Although you may know a fair bit about Greek naming customs as they are practiced today, there is a long history of naming traditions which goes all the way back to ancient Greece.
Over time, some new naming conventions have developed, but in many ways, a person naming a Greek child today has a lot in common with those living thousands of years ago.
Ancient Greek naming customs
In ancient times, people were generally only given one name. However, in formal situations where more specificity was necessary, the fathers’ first name would be added as a descriptor to serve the same function as a surname would today.
When an individual traveled or settled outside of where they were born, sometimes their place of birth would be used to identify them, as well; an example of this would be “Aristotle of Stagira.”
However, women would often simply be referred to as “Wife of …” or “Daughter of …,” as it was considered more polite. When their first names were used, which was usually in formal contexts such as on gravestones, they would be identified using their first name and then their relationship to a man, as usual.
Even to this day, Greek parents will often name a child after his or her grandparent, which actually finds its roots all the way back to ancient times. Another way in which contemporary Greek naming customs are similar to those from thousands of years ago is seen through female names, which often are simply male names with a female suffix added to them.
In ancient Greece, many popular names were bestowed based on characteristics, both physical and moral, that the child was thought to have, or that the parents at least hoped their children would possess. Common names were “Nikomachos,” meaning battle winner, or “Xanthos,” meaning blonde.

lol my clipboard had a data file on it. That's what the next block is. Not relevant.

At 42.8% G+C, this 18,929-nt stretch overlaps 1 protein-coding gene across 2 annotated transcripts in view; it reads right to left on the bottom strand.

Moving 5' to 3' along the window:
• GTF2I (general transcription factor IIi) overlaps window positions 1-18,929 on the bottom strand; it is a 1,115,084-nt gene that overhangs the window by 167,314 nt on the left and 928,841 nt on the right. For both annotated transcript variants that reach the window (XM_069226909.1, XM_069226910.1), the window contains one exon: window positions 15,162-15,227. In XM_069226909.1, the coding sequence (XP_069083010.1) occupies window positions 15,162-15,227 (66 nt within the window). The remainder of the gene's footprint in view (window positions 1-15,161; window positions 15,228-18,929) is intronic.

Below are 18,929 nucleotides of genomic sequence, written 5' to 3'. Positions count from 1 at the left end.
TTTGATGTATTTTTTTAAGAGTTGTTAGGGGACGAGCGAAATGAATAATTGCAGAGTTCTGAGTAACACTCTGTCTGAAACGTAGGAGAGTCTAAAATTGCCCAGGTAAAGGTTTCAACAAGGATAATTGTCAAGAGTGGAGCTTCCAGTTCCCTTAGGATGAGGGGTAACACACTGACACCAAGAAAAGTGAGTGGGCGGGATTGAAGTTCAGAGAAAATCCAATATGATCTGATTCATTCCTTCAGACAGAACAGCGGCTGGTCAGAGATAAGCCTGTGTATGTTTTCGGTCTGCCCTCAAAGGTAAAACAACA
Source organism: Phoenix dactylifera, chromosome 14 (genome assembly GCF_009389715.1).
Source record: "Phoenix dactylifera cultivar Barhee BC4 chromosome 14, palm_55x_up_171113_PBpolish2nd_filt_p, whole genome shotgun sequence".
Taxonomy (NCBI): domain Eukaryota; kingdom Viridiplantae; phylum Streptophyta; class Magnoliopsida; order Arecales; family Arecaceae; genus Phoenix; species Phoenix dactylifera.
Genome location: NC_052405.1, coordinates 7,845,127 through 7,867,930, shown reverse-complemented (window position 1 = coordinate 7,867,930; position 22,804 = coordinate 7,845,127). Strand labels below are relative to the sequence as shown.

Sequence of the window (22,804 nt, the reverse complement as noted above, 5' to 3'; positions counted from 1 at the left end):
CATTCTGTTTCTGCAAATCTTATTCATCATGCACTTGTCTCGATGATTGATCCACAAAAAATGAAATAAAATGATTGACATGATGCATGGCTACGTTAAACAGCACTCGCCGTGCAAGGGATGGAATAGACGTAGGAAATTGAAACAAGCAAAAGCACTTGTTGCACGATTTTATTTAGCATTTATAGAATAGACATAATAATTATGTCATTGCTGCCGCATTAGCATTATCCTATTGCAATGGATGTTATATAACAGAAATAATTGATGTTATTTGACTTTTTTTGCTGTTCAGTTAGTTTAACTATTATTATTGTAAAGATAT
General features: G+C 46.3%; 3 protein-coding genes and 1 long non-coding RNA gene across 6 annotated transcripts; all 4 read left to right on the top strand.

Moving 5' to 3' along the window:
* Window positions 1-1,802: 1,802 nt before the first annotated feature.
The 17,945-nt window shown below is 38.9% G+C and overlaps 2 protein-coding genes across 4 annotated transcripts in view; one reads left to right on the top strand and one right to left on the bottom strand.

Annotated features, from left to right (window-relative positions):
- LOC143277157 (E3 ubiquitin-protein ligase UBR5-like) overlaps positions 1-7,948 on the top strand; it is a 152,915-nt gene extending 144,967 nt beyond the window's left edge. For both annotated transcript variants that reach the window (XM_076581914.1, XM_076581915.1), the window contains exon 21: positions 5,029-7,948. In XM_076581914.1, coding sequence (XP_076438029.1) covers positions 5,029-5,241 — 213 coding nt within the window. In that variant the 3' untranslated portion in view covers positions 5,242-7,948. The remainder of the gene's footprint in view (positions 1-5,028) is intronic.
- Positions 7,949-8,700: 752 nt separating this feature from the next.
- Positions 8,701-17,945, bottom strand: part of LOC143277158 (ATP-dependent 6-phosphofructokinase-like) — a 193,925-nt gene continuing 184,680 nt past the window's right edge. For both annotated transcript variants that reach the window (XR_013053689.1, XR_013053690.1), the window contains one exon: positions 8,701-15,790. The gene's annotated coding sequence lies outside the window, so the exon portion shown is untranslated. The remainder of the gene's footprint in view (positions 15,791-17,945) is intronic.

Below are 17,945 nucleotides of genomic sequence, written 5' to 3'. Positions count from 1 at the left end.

Ancient Greek naming customs were also used to honor the pantheon of Greek gods and goddesses with many children being named in their favor. However, there was a notable difference from the way Greek babies are named today after deities, as in ancient times the names of gods would be changed slightly before being bequeathed upon children.
For example, Ancient Greeks would name their children “Dionysios” after the god “Dionysos,” modifying the name into adjectival form. They also used holy names with suffixes to modify them, for example “Dionysodoros,” meaning “gift of Dionysos.”
Names over the centuries
As Christianity spread across Greece during the Roman period, children began to be named after saints. From the first century AD to the nineteenth century AD, naming continued following this rule of thumb for the most part.
Across Greece, the habit of naming children after saints led to the establishment of name days wherein those who have names associated with saints celebrate the feast day (usually the day the saint died) similar to the way birthdays are celebrated elsewhere.
Family names also began to gain popularity in the Byzantine period, and many of them were reminiscent of the patronymics of old with surnames often being comprised of a prefix or suffix added to the first name of a man in the family.
The now common phenomenon of giving children ancient names actually developed very recently in Greece.
With the establishment of the modern Greek nation in the 1800s, citizens began harking back to their long and proud history, subsequently giving their babies names from the ancient world. Therefore, names based on mortals or gods from ancient Greece, such as “Phaedra,” “Persephone,” and “Electra” are actually a relatively recent development.
In official documents in modern Greece, people are always given three names: a given name, a patronymic, and a family name.
Clearly, Greek naming customs have developed along different lines since ancient times, but there is also a lot of evidence showing that many traditions from thousands of years ago continue to this day.
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